- Compromise – You are now living with someone who may have different lifestyle habits than you are used to. One of you may like to go to bed much earlier than the other or prefer to study with lots of background noise. It sounds scary, but compromise helps to maintain a harmonious relationship.
- Share Room Responsibilities and Chores – Make a list of cleaning duties that need to be done and split it evenly to decide who will do what. No one wants to have a roommate who never helps out, bothers to clean or is a total slob. In addition, if you know your roomie has a huge exam or project coming up, cut them some slack because homework is important. Just make sure they pick up when their exam or project is finished.
- Share the Dorm Space – Always let your roommate know if and when you will be having guests over in advance. Another option is to create a schedule of all parties so that everyone knows when the dorm will be heavily occupied. Sometimes it’s uncomfortable coming home after a hard day at class or work to find an impromptu party being held with lots of people they don’t know. It can be stressful and students have a lot on their plates at all times—everyone is different. If you know you will be having people over longer than a few hours, try taking the party elsewhere out of courtesy.
- Always Communicate – Being in contact is essential for a roommate relationship. You aren’t going to have the same work, school, or extracurricular activity schedule as your roommate or the same eating or hygiene habits. This new person will be occupying the same close space with you for several months. If there are issues and concerns, it is always best to work through them by letting him or her know as soon as a problem arises.
- Spend Some Time Together – Try to make some time to do activities with your roommate that do not involve vacuuming or cleaning out the fridge. It will help you get to know each other better, which will help you to become stronger roommates. It may even build a lasting friendship. Plus, you already know one person on campus at move in and will have an instant buddy for dining hall trips or campus events.
- Be a Disruptive Roomie – You don’t have to bend over backwards to accommodate your roommate, but be aware of his or her needs. If you can see your roommate is studying or writing a paper, don’t rudely blast loud music from your laptop or decide it is the perfect time to play loud video games. Invest in headphones or turn the volume down. Also, don’t bring a significant other back for a make out session or a quickie during study time either. Your roommate will tell horror stories about you years after graduation.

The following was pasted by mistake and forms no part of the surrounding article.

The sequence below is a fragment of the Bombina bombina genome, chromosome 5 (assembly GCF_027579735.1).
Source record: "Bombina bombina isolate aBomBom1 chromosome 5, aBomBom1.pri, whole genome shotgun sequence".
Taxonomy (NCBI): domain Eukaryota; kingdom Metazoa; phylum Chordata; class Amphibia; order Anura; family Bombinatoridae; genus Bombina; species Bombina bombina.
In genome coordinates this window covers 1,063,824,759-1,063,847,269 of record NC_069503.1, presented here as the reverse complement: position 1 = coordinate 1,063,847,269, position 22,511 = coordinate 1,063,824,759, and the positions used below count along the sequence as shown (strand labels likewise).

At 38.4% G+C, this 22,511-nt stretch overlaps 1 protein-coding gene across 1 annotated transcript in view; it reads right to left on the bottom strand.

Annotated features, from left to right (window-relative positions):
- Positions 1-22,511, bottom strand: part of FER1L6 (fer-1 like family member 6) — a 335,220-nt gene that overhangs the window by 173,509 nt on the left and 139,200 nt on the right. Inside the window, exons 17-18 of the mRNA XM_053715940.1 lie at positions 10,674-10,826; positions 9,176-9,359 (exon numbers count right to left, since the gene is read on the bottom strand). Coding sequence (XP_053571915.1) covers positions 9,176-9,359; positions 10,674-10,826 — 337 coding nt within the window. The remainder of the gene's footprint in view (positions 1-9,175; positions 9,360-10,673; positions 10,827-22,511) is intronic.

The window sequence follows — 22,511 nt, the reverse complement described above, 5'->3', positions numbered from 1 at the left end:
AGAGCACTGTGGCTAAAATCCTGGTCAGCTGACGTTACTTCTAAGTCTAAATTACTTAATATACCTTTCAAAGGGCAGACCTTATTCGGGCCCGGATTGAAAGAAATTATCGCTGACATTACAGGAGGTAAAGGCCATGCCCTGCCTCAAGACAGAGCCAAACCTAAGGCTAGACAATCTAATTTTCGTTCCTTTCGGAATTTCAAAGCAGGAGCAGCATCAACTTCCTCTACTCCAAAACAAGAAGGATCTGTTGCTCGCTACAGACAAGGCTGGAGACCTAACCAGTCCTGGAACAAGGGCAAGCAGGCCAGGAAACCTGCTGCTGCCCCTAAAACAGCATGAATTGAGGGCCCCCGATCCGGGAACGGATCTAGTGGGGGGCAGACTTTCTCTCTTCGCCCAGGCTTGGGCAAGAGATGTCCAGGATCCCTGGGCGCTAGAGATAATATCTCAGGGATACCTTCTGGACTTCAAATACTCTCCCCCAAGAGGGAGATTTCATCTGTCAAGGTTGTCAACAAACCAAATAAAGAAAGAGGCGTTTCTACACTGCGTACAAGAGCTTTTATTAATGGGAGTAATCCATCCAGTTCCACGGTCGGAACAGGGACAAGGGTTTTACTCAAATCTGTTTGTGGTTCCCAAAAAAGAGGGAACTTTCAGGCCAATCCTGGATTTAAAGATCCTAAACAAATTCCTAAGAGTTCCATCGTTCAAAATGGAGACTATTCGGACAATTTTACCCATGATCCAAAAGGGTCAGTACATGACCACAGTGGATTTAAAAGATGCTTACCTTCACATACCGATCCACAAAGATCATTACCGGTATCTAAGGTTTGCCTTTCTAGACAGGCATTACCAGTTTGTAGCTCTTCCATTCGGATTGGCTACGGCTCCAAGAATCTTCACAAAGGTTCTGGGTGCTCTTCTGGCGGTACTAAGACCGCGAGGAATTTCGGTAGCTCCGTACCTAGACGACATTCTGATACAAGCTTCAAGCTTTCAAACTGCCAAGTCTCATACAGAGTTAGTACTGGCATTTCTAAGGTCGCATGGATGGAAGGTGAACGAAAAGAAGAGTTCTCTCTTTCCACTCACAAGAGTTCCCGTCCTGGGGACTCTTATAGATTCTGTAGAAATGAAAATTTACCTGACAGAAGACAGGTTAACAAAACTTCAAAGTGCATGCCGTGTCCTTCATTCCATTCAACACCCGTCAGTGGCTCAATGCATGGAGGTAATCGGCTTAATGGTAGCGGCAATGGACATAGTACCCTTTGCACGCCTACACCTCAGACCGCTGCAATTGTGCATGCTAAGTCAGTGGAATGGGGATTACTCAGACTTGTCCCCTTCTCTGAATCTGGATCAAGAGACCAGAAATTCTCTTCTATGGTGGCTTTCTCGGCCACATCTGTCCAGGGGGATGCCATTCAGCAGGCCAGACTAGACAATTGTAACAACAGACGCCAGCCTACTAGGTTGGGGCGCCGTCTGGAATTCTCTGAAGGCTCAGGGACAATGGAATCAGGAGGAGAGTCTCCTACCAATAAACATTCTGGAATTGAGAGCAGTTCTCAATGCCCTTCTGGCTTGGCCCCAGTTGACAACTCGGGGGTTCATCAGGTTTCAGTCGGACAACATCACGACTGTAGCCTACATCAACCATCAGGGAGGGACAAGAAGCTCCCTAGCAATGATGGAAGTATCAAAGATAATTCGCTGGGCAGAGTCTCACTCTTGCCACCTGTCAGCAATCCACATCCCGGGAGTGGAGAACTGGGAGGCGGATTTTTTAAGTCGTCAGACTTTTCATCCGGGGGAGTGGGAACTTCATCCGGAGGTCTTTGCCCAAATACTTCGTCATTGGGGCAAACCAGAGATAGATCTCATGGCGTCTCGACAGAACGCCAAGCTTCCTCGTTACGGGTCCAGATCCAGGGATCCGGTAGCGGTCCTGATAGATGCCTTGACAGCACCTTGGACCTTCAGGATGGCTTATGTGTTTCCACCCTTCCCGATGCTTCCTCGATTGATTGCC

- Be Your Roommate’s Parent – You may have the best intentions, but college is a learning experience. You are sharing a room with a classmate and hopefully a friend. You are not raising them. Your roommate needs to make his or her own mistakes. Don’t try to be his or her parent. Maybe they let class assignments slide or never go to work on time. If so, don’t nag them. There is probably a good chance their maturity level may not match your own, and that is okay.
- Ignore Each Other – You don’t have to constantly talk or hang out, but at least be courteous and talk to your roommate about dorm matters. Even if you aren’t crazy about your roommate, never speaking to or acknowledging one another is the best way to ruin any relationship. Don’t act like your roommate isn’t there while he or she is clearly in the room. Part of the dorm experience is to help build social skills for the future, so at the very minimum be cordial.
- Eat Each Other’s Food – Always ask if you can eat something that is not yours. Most of the time, your roommate will be willing to share. However, if you didn’t buy it, it is not yours to consume. Plus, your roommate will definitely notice if his or her food is always missing. Stealing food will also cause tension and make you look like you can’t be trusted. Even if you are hungry, it’s cold outside or that leftover meal looks quite tempting, don’t even try it. Either go without or go somewhere and get your own treats.
- Spend Every Minute Together – It is great to hang out with your roommate outside of the dorm, but don’t do everything together. You both need to make your own friends and spend time away from each other. You are living together and already spending tons of time together. Hanging out with your roomie once or twice a week is great. Every minute of every day? Not so much.
If you have tried all of the do’s and don’ts on the list, and your roommate situation is still not working out, Room Change Requests will be available from Residence Life from Sept.16 through Oct. 18. You can always try again with a different roomie.